One afternoon when I was a freshman at Gettysburg College, my roommate closed our dorm door, glared at me nervously, and whispered “I have an embarrassing favor to ask.” This was gonna be good.
After a long pause, she admitted a deep dark secret: She didn’t know her parts of speech—noun, adjective, adverb, that kind of the stuff, the stuff you learn in 5th grade. She wanted me to tutor her without anyone knowing.
Not exactly the juicy tidbit I had expected, but still surprising. Sure, she had made it to college with a huge linguistic gap, but she could obviously write and read and was smart enough to gain admittance, so I didn’t understand why this would be so embarrassing.
I asked her how the grammar oversight had occurred. Her teachers had, well, overlooked it. She hadn’t thought anything of it until she got to college and realized people just casually toss around parts of speech like they are common knowledge.
Is it really common knowledge?
Cut to twelve years later (I have a point, really). A female relative asked for some advice about exercise. As I showed her a simple wall push-up, I added, “Be sure to contract your pelvic floor as you breathe out.” She nodded, then paused, then whispered, “What is my pelvic floor?”
I was stunned. How could she not know? But, of course, how would she know? Especially for her generation, women’s private parts stayed private, even to themselves.
Indeed, many woman make, bake, and birth babies without knowing how many holes they have down there (3 btw). Unlike my college roommate who had suddenly realized she was not in the know, this relative didn’t even know she should know.
Those two incidents have stuck in my head. Gaps in knowledge happen. We can’t know what we aren’t taught.
Say Hello To Your Pelvic Floor
Therefore, say hello to your pelvic floor. It wants to meet you.
Put your hand on your crotch. This is the floor’s bottom. The top is your diaphragm, but we will just focus on the pelvis.
The pelvis is made up of 4 bones—two ilium bones, the sacrum, and the coccyx.
The pelvis contains the bladder, uterus, and rectum. The pelvic floor muscles (along with tendons and ligaments) support these organs. These muscles are really important.
Both the deep and superficial pelvic floor muscles control your urethra and anal sphincters, your rectum muscles, and your vagina (again, the THREE holes are the urethra, vagina, and anus). They span from the pubic bone (in front) to the coccyx (in back) and from side to side.
The superficial muscles create a figure 8, with the center of the 8 in the middle of your perineum (the perineum is the area between your anus and your vulva). The muscles cross over each other and surround the urethra, vagina, and anus.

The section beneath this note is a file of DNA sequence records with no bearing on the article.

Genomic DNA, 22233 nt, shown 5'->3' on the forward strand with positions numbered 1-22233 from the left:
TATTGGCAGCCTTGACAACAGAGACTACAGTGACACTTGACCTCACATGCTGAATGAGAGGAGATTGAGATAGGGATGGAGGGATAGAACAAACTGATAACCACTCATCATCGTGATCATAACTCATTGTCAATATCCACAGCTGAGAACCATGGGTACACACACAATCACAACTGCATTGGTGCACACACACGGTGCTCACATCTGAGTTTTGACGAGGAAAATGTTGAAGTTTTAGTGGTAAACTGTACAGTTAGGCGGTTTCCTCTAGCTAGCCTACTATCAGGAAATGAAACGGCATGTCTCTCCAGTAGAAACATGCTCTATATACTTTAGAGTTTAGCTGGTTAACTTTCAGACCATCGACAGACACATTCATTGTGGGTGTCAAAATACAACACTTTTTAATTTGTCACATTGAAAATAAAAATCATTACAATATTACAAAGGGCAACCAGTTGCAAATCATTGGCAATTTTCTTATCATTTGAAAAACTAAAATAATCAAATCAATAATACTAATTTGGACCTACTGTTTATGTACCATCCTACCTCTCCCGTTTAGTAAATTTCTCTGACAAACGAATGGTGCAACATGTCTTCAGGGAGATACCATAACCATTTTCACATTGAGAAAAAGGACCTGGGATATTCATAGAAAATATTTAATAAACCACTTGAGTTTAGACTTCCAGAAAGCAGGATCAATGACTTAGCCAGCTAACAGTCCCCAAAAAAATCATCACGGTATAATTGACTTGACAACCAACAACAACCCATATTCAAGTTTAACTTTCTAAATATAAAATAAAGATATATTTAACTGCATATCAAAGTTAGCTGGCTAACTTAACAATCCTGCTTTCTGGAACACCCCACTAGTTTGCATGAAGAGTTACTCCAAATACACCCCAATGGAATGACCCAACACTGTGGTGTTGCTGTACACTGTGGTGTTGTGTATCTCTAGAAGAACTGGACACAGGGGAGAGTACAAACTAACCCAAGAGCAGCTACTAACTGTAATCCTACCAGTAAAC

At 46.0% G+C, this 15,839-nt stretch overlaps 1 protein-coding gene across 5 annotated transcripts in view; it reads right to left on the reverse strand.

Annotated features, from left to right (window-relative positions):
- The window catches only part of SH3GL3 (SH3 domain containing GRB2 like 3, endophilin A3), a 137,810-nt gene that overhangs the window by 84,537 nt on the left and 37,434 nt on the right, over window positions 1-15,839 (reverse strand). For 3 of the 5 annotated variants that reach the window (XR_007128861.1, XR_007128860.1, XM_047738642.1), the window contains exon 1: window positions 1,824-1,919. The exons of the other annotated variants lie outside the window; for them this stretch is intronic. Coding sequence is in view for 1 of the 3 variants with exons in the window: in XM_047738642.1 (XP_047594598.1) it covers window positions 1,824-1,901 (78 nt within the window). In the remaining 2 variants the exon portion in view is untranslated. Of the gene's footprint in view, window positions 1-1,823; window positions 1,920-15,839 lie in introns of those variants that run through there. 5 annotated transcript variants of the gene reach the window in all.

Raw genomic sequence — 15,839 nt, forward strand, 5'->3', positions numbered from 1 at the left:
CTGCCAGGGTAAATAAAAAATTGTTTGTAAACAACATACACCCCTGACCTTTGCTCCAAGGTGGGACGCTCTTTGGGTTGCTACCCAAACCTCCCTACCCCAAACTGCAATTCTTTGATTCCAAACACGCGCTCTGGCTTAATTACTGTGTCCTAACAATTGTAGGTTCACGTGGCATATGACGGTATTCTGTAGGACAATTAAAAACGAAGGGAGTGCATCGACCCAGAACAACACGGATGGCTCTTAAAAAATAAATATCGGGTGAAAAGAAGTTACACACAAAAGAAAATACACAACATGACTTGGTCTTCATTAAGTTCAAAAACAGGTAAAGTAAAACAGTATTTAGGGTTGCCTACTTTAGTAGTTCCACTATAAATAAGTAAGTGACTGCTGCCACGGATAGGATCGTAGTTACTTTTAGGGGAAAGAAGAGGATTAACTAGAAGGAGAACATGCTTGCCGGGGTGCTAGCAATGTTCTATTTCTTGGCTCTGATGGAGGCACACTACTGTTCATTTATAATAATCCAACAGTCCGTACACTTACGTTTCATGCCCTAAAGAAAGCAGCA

The deeper muscles (levator ani and coccygeus muscles) are located above the superficial muscles and create a kind of hammock to hold your pelvic organs in place.
All your muscles are important, but the levator ani muscles are extra important in supporting the internal organs. You also want your tendons and ligaments to be doing their jobs.
Consequences of Childbirth
Sometimes childbirth compromises different parts of your pelvic floor, especially if the central tendon in the perineum is not repaired properly after a tear. Indeed, the urogenital hiatus—the junction of the urethra and vagina—is prone to weakness because the insertion of the levator ani muscles creates an indentation.
A look at the organs
The bladder sits at the front of the pelvic bowl, next in line is the uterus, and holding up the rear is the rectum (sorry, couldn’t stop the pun). The rectum rests against the coccyx and the back of the levator ani. The uterus rests against the bladder, and the bladder rests against the vagina. When in the proper position, this connectivity between the organs helps create stability. However, if one organ changes position, the rest can as well.
Pelvic organ prolapse is the “slouching” of one or more of these organs. This can be the case if connective tissue or tendons are compromised during childbirth or if the pelvic floor muscles become too weak.
If you have weak pelvic floor muscles, tight pelvic floor muscles, slouching organs, or compromised support structures, what should you do? You have options. The first step is actually knowing you have a pelvic floor. You can’t fix what you didn’t know you had.
Read Next: Is Your Vagina Falling Out?
Much of the information in this post was adapted from Blandine Calais-Germain’s The Female Pelvis (Seattle, Eastland Press, 2003). You can buy it HERE.